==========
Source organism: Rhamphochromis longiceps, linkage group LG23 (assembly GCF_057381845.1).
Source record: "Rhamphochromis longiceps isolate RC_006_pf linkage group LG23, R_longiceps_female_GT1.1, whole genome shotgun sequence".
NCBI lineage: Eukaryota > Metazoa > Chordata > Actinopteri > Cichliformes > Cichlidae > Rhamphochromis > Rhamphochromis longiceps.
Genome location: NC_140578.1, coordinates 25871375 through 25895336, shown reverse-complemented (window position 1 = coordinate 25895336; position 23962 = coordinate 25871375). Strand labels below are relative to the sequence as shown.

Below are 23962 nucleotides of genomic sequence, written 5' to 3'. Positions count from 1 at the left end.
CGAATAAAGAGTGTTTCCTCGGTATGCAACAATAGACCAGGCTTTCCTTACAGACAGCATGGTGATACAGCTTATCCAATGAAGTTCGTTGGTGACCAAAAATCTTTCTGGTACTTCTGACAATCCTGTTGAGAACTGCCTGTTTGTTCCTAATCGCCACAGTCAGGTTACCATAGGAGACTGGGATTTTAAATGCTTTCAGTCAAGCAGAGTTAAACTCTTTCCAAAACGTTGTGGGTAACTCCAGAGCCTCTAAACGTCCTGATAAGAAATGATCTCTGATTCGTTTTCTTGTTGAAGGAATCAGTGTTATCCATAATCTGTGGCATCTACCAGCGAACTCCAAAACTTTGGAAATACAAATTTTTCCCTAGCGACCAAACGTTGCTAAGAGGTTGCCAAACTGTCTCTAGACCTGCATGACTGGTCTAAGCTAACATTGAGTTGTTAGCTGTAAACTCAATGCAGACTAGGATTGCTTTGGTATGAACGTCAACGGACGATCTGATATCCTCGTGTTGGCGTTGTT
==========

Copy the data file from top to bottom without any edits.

Source organism: Rhamphochromis longiceps, linkage group LG23 (assembly GCF_057381845.1).
Source record: "Rhamphochromis longiceps isolate RC_006_pf linkage group LG23, R_longiceps_female_GT1.1, whole genome shotgun sequence".
NCBI lineage: Eukaryota > Metazoa > Chordata > Actinopteri > Cichliformes > Cichlidae > Rhamphochromis > Rhamphochromis longiceps.
Genome location: NC_140578.1, coordinates 25871375 through 25895336, shown reverse-complemented (window position 1 = coordinate 25895336; position 23962 = coordinate 25871375). Strand labels below are relative to the sequence as shown.

Below are 23962 nucleotides of genomic sequence, written 5' to 3'. Positions count from 1 at the left end.
CGAATAAAGAGTGTTTCCTCGGTATGCAACAATAGACCAGGCTTTCCTTACAGACAGCATGGTGATACAGCTTATCCAATGAAGTTCGTTGGTGACCAAAAATCTTTCTGGTACTTCTGACAATCCTGTTGAGAACTGCCTGTTTGTTCCTAATCGCCACAGTCAGGTTACCATAGGAGACTGGGATTTTAAATGCTTTCAGTCAAGCAGAGTTAAACTCTTTCCAAAACGTTGTGGGTAACTCCAGAGCCTCTAAACGTCCTGATAAGAAATGATCTCTGATTCGTTTTCTTGTTGAAGGAATCAGTGTTATCCATAATCTGTGGCATCTACCAGCGAACTCCAAAACTTTGGAAATACAAATTTTTCCCTAGCGACCAAACGTTGCTAAGAGGTTGCCAAACTGTCTCTAGACCTGCATGACTGGTCTAAGCTAACATTGAGTTGTTAGCTGTAAACTCAATGCAGACTAGGATTGCTTTGGTATGAACGTCAACGGACGATCTGATATCCTCGTGTTGGCGTTGTT